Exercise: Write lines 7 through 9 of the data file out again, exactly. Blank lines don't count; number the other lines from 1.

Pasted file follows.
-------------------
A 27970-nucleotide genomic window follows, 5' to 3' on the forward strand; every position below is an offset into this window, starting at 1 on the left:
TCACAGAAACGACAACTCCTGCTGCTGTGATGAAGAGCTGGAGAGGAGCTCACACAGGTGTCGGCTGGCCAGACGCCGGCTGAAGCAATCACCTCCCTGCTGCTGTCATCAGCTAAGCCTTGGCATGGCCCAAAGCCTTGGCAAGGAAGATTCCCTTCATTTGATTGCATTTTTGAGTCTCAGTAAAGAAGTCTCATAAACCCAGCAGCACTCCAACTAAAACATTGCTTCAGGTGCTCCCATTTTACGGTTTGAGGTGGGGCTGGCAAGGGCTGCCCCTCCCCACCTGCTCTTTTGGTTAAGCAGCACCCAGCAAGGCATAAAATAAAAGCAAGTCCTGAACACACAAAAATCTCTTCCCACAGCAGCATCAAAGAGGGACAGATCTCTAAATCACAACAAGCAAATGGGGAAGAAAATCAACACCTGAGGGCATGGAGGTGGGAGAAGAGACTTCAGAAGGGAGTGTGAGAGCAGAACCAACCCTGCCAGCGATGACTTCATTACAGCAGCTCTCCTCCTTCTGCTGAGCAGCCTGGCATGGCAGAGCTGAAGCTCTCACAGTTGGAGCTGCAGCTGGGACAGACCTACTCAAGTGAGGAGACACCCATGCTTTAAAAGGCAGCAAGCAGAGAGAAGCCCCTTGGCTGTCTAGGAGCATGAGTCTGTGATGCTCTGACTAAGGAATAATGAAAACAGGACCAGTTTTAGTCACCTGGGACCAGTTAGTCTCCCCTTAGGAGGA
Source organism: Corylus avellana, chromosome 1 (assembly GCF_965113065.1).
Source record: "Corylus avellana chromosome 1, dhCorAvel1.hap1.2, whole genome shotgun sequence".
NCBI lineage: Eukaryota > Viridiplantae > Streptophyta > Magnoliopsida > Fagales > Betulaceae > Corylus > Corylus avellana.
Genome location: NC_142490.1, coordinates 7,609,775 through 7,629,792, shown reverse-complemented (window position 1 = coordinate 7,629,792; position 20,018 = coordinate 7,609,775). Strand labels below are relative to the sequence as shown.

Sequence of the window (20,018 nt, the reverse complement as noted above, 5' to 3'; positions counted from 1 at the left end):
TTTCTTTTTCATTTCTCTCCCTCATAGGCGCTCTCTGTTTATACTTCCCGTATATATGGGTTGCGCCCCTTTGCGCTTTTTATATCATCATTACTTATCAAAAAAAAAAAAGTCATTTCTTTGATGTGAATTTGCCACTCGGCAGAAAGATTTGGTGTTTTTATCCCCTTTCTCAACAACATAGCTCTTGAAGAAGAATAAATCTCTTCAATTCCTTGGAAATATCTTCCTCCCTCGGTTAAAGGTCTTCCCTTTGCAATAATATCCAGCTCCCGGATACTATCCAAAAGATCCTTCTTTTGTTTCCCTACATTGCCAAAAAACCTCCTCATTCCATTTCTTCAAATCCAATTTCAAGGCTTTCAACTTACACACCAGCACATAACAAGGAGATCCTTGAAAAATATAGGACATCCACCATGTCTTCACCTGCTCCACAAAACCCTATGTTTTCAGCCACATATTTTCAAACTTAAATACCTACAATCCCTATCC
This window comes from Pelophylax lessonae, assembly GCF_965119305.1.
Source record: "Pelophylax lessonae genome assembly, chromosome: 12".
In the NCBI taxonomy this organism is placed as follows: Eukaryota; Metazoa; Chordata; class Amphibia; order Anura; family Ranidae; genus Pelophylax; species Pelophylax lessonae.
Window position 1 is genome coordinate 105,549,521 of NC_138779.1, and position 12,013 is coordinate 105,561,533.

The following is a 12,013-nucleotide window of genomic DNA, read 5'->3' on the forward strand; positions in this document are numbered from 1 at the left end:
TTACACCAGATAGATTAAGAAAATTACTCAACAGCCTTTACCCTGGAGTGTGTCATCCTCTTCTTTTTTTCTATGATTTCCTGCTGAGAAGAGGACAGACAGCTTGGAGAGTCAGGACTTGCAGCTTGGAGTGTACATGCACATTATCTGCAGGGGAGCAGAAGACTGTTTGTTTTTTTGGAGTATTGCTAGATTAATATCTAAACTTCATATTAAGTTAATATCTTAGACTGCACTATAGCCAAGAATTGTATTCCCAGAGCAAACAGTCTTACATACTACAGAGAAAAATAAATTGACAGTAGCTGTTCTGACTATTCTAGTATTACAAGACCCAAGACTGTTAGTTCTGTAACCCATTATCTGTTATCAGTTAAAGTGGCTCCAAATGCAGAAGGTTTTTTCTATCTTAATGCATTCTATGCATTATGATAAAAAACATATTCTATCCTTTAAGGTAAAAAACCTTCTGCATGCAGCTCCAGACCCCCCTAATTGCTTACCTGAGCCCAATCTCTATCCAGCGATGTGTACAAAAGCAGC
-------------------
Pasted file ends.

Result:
Sequence of the window (20,018 nt, the reverse complement as noted above, 5' to 3'; positions counted from 1 at the left end):
TTTCTTTTTCATTTCTCTCCCTCATAGGCGCTCTCTGTTTATACTTCCCGTATATATGGGTTGCGCCCCTTTGCGCTTTTTATATCATCATTACTTATCAAAAAAAAAAAAGTCATTTCTTTGATGTGAATTTGCCACTCGGCAGAAAGATTTGGTGTTTTTATCCCCTTTCTCAACAACATAGCTCTTGAAGAAGAATAAATCTCTTCAATTCCTTGGAAATATCTTCCTCCCTCGGTTAAAGGTCTTCCCTTTGCAATAATATCCAGCTCCCGGATACTATCCAAAAGATCCTTCTTTTGTTTCCCTACATTGCCAAAAAACCTCCTCATTCCATTTCTTCAAATCCAATTTCAAGGCTTTCAACTTACACACCAGCACATAACAAGGAGATCCTTGAAAAATATAGGACATCCACCATGTCTTCACCTGCTCCACAAAACCCTATGTTTTCAGCCACATATTTTCAAACTTAAATACCTACAATCCCTATCC
This window comes from Pelophylax lessonae, assembly GCF_965119305.1.